A right provided in the bill is that a person subject to an order is able to apply for an internal merits review. If that person does not agree with the reviewer’s outcome, they are able to apply to the Victorian Civil and Administrative Tribunal, VCAT, for external review. For non-compliance with an order, the secretary, for government schools, or the school’s proprietor, for non-government schools, may apply to a Magistrates Court for an order requiring compliance with the order, imposing a civil penalty of up to 60 penalty units or another order considered appropriate by the court.


It has been noted by some, including the Leader of the Opposition, that the laws proposed by the bill should also apply to students. Given the compulsory age requirements, the rights of children to be protected by virtue of them being children under the Charter of Human Rights and Responsibilities, it would be inappropriate for the scheme to apply to students and other children. The government recognises it is not fitting for a punitive approach to be applied to minors engaging in violence and aggression, which would be the result of applying the civil penalty provisions of the scheme— including a financial penalty. The best way of dealing with such behaviour is for it to be dealt with and prevented by the Department of Education and Training, whose officers are able to provide ongoing specialised support to schools.

The department has a range of initiatives designed to assist Victorian schools to respond to challenging behaviours. These include building resilience and promoting respectful relationships. The department’s attention and response to challenging student behaviour, acknowledging it requires a more sensitive and tailored approach, has seen other measures put in place, including schoolwide positive behaviour support at government schools, which incorporates a range of schoolwide, targeted and individual strategies needed to positively engage students in learning, and a student engagement policy required at every school representing the school community’s expectations and aspirations to address and prevent bullying, promote regular school attendance and support positive behaviour.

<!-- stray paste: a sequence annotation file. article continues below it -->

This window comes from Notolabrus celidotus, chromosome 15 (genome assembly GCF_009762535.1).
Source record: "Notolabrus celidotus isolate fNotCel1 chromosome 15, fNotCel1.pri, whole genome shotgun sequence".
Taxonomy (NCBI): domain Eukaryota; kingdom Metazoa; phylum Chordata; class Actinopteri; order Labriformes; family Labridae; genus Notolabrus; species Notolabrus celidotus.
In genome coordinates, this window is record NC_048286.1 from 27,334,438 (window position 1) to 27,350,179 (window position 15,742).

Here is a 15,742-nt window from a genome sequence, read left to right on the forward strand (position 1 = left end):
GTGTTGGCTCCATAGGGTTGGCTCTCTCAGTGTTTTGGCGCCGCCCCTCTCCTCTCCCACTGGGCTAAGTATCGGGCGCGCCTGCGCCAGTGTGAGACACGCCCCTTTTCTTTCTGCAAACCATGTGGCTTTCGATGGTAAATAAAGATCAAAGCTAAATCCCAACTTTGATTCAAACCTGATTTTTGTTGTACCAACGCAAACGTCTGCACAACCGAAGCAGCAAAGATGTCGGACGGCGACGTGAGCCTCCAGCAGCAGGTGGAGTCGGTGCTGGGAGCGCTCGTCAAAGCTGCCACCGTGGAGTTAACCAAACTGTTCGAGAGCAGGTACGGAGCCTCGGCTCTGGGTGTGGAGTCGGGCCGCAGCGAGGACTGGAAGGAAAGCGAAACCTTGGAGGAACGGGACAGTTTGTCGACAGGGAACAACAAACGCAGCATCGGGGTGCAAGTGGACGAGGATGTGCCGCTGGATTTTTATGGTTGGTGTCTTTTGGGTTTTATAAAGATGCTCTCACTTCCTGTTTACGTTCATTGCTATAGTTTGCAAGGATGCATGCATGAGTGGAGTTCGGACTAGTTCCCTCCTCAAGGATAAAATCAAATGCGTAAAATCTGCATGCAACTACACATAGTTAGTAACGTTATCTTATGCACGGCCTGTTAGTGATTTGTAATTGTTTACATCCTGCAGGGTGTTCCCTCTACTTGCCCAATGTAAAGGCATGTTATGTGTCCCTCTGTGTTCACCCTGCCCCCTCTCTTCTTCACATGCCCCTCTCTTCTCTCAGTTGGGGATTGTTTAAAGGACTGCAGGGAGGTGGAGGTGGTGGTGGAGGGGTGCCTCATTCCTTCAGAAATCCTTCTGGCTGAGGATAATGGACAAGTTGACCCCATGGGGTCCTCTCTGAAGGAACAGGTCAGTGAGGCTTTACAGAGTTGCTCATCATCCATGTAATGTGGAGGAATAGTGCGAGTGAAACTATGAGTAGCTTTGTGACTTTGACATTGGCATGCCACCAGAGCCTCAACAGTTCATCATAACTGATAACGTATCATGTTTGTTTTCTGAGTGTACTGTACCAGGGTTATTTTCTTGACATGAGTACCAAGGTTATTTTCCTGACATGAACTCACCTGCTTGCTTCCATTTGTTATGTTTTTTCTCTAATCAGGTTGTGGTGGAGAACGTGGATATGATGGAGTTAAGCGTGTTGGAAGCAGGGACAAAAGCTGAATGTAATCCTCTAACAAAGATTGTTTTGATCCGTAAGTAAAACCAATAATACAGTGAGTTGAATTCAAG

It is also important to note that the government acknowledges that in serious cases it is in the best interests for the wellbeing of the whole school community for a student to be suspended or even expelled. This is a last resort when all other options of dealing with the student’s antisocial behaviour have not been successful and must be dealt with strictly in accordance with the provisions of the Education and Training Reform Act 2006 and the relevant statutory order made under the act. As a former school principal, I can say that principals do not take the complicated decision to suspend or expel a student lightly. It is important that the complex needs of some students and the broader safety and wellbeing of all students and staff are taken into consideration. If an expulsion is overturned at the expulsion review stage, in limited situations principals can appeal that decision for it to be considered with the assistance of a new independent panel. Importantly this will allow principals to outline safety concerns for students at the school and ensure the correct decision is made.

Although schools are able to enforce standards of behaviour for students, there is only a limited way in which standards in respect of parents, carers and other adult members of the school community can be enforced. This bill is important for, as I have endeavoured to show, there is a need to address the gap in setting and enforcing expected standards of behaviour in our schools for parents, carers and other adult members of the community. School communities should always be positive, safe and inclusive places of work and learning for everyone. Essential to this is protecting school staff by preventing and deterring violent and aggressive behaviours from adult members of the school community. I commend the bill to the house.